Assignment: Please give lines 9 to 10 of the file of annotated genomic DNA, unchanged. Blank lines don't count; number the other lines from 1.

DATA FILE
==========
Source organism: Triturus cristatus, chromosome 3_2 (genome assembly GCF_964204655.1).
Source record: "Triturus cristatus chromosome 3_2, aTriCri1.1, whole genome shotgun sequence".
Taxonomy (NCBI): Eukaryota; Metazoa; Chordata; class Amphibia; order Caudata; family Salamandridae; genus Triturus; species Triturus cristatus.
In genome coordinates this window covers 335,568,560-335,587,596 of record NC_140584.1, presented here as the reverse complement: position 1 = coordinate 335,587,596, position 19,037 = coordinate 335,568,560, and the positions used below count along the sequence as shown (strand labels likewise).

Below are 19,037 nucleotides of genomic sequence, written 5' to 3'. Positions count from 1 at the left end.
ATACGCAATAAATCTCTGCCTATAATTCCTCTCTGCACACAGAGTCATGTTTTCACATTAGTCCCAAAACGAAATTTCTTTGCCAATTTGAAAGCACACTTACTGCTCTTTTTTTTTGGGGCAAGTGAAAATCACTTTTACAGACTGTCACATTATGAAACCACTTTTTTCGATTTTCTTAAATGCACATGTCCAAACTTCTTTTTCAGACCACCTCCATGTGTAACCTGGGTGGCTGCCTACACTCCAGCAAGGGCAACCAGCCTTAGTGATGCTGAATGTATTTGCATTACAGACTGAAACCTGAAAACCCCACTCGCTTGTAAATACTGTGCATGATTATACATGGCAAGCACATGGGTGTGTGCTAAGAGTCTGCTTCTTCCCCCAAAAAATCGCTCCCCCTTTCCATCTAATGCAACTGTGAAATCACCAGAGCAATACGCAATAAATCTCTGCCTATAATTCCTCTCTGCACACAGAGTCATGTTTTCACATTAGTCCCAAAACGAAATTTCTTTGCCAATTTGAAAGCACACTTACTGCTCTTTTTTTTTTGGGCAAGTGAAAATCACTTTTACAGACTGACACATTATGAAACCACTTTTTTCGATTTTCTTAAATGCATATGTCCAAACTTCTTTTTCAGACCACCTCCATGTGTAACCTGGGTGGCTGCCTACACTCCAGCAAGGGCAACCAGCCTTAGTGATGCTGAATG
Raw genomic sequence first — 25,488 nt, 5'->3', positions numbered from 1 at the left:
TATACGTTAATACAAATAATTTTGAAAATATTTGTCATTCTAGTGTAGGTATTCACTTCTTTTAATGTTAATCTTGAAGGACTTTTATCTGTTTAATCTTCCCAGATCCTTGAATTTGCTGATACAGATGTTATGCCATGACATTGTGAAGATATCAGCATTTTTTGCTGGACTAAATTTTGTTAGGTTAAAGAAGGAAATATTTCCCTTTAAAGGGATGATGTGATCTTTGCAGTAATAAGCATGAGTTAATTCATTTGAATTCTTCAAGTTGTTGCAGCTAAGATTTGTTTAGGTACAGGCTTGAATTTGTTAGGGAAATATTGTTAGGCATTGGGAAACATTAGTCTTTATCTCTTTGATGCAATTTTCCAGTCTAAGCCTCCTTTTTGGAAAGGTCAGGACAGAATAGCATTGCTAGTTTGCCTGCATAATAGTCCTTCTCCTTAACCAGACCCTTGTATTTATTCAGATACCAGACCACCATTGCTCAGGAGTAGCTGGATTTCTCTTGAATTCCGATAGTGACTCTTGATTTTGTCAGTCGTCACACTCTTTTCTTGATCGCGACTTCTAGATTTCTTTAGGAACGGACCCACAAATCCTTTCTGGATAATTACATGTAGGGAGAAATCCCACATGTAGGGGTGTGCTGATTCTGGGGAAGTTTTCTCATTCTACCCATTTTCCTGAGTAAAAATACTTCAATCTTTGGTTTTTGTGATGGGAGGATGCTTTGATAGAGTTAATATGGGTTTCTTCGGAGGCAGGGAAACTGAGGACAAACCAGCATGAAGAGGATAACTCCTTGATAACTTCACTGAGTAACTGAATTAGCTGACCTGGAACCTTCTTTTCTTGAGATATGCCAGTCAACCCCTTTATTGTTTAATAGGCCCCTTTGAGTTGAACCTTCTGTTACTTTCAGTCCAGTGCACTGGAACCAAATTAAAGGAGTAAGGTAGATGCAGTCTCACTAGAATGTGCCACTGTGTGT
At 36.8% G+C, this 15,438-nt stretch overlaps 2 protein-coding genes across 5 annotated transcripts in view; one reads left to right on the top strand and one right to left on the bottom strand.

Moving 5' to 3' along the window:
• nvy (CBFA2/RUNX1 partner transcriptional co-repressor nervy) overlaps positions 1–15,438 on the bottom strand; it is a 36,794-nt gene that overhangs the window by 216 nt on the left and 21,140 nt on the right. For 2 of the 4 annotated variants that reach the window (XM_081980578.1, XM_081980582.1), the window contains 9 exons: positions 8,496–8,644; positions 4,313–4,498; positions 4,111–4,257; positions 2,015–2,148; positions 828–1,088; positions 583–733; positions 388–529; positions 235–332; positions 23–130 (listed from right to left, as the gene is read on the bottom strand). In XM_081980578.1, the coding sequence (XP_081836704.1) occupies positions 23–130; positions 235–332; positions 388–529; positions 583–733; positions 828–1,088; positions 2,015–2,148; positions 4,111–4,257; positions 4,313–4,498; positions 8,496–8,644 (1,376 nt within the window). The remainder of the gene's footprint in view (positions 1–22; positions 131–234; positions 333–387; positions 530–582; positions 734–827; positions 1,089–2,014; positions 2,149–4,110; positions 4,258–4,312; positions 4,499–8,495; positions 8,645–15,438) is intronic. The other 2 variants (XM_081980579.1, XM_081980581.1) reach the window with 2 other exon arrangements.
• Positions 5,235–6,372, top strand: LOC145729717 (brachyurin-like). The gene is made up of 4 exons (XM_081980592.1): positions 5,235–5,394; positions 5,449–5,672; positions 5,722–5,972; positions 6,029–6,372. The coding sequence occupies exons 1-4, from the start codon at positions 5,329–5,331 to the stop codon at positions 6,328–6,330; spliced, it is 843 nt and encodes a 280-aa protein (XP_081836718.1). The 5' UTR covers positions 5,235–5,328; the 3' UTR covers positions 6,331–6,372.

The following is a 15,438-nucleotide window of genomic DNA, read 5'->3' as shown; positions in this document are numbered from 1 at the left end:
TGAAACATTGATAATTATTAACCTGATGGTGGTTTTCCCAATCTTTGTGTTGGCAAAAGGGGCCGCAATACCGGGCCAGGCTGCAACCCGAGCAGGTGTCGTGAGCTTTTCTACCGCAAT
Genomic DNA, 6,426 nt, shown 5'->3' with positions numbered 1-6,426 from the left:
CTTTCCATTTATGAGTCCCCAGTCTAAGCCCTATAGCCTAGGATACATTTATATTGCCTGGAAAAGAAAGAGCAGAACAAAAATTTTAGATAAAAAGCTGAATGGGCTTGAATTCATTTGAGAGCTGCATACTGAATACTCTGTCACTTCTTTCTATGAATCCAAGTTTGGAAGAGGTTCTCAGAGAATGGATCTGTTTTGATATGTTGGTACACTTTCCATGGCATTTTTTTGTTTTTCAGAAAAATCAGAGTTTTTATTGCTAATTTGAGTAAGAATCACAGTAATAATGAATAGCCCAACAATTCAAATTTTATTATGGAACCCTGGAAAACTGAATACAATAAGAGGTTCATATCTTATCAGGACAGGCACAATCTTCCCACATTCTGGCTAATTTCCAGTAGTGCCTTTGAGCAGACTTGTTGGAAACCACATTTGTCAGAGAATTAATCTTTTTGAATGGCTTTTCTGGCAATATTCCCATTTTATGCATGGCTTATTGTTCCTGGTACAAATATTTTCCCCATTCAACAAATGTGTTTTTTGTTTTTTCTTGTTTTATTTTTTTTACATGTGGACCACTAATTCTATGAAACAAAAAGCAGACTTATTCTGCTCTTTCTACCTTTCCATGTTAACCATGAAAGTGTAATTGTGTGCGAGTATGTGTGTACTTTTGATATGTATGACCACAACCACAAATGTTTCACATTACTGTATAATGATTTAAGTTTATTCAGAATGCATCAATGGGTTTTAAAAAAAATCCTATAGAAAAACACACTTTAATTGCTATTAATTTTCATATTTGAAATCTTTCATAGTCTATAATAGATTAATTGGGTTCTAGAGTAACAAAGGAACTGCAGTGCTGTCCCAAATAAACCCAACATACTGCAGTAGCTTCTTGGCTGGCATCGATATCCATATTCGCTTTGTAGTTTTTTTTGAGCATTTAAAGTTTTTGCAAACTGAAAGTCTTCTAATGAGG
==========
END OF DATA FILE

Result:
At 36.8% G+C, this 15,438-nt stretch overlaps 2 protein-coding genes across 5 annotated transcripts in view; one reads left to right on the top strand and one right to left on the bottom strand.

Moving 5' to 3' along the window: